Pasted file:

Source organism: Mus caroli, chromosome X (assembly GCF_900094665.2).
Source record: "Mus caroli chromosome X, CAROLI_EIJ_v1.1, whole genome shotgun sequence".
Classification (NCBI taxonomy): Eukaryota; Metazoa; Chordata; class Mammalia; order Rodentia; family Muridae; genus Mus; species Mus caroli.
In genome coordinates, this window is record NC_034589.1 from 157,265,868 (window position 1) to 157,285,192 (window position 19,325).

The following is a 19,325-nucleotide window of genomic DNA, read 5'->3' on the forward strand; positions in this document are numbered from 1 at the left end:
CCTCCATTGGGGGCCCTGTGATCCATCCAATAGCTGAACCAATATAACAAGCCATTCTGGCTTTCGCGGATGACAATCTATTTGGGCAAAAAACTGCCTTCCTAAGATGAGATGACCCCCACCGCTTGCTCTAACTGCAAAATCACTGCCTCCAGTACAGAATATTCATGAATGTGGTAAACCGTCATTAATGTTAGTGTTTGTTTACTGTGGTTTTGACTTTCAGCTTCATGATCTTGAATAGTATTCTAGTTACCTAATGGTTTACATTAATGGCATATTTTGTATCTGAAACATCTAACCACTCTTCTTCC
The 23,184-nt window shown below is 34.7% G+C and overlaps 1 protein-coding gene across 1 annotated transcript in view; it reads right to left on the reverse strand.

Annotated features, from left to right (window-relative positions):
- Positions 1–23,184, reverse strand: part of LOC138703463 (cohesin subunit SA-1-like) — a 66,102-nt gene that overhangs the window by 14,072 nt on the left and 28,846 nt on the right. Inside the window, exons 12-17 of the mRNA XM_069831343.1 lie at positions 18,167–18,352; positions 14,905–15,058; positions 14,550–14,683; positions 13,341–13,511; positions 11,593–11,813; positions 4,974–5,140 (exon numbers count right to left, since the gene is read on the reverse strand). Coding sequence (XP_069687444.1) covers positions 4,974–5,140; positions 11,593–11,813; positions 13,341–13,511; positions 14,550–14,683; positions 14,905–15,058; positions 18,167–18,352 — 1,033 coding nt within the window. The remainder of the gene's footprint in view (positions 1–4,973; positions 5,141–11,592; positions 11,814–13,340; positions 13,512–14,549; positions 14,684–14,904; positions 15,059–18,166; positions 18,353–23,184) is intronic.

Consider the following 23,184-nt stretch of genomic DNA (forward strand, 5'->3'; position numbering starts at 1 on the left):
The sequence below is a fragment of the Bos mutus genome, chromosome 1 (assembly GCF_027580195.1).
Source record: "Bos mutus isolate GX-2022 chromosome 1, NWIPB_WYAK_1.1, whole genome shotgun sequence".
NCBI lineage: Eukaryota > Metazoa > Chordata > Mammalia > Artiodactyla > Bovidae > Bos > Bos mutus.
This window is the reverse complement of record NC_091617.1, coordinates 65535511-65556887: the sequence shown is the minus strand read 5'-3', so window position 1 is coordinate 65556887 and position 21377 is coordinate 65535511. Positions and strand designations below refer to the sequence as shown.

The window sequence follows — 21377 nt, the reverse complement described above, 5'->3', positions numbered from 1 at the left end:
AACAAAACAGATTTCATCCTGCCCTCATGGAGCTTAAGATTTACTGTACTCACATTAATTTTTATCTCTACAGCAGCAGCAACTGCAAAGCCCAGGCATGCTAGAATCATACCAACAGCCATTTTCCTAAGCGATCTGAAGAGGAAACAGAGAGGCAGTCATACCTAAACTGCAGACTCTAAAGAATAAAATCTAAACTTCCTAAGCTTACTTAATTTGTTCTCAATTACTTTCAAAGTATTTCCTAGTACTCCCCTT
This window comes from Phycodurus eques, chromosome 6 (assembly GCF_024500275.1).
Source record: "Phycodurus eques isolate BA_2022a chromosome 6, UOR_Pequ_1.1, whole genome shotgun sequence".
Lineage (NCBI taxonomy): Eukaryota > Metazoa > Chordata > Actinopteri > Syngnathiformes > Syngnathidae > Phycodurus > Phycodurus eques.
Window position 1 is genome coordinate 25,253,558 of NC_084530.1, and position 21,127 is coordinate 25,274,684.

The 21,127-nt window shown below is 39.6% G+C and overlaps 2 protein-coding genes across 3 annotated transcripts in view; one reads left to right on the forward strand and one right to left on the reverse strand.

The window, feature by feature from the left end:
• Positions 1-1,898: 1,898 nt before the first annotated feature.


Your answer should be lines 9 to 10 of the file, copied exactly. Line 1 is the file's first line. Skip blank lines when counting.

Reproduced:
- Positions 1–23,184, reverse strand: part of LOC138703463 (cohesin subunit SA-1-like) — a 66,102-nt gene that overhangs the window by 14,072 nt on the left and 28,846 nt on the right. Inside the window, exons 12-17 of the mRNA XM_069831343.1 lie at positions 18,167–18,352; positions 14,905–15,058; positions 14,550–14,683; positions 13,341–13,511; positions 11,593–11,813; positions 4,974–5,140 (exon numbers count right to left, since the gene is read on the reverse strand). Coding sequence (XP_069687444.1) covers positions 4,974–5,140; positions 11,593–11,813; positions 13,341–13,511; positions 14,550–14,683; positions 14,905–15,058; positions 18,167–18,352 — 1,033 coding nt within the window. The remainder of the gene's footprint in view (positions 1–4,973; positions 5,141–11,592; positions 11,814–13,340; positions 13,512–14,549; positions 14,684–14,904; positions 15,059–18,166; positions 18,353–23,184) is intronic.

Consider the following 23,184-nt stretch of genomic DNA (forward strand, 5'->3'; position numbering starts at 1 on the left):